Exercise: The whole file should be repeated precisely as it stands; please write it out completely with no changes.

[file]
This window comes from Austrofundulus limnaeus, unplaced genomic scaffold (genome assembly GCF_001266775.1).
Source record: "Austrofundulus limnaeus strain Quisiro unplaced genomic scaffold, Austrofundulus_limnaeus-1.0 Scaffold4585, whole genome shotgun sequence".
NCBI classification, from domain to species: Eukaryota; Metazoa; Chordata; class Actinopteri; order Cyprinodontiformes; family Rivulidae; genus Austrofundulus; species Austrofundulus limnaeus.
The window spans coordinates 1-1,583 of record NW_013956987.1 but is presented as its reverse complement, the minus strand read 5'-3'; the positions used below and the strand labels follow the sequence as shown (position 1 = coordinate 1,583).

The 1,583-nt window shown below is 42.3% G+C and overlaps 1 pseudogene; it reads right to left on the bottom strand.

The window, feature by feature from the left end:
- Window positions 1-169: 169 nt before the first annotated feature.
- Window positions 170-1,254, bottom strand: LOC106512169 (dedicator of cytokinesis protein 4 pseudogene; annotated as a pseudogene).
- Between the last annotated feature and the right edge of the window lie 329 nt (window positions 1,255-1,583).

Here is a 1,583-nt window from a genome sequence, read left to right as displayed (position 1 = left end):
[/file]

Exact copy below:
This window comes from Austrofundulus limnaeus, unplaced genomic scaffold (genome assembly GCF_001266775.1).
Source record: "Austrofundulus limnaeus strain Quisiro unplaced genomic scaffold, Austrofundulus_limnaeus-1.0 Scaffold4585, whole genome shotgun sequence".
NCBI classification, from domain to species: Eukaryota; Metazoa; Chordata; class Actinopteri; order Cyprinodontiformes; family Rivulidae; genus Austrofundulus; species Austrofundulus limnaeus.
The window spans coordinates 1-1,583 of record NW_013956987.1 but is presented as its reverse complement, the minus strand read 5'-3'; the positions used below and the strand labels follow the sequence as shown (position 1 = coordinate 1,583).

The 1,583-nt window shown below is 42.3% G+C and overlaps 1 pseudogene; it reads right to left on the bottom strand.

The window, feature by feature from the left end:
- Window positions 1-169: 169 nt before the first annotated feature.
- Window positions 170-1,254, bottom strand: LOC106512169 (dedicator of cytokinesis protein 4 pseudogene; annotated as a pseudogene).
- Between the last annotated feature and the right edge of the window lie 329 nt (window positions 1,255-1,583).

Here is a 1,583-nt window from a genome sequence, read left to right as displayed (position 1 = left end):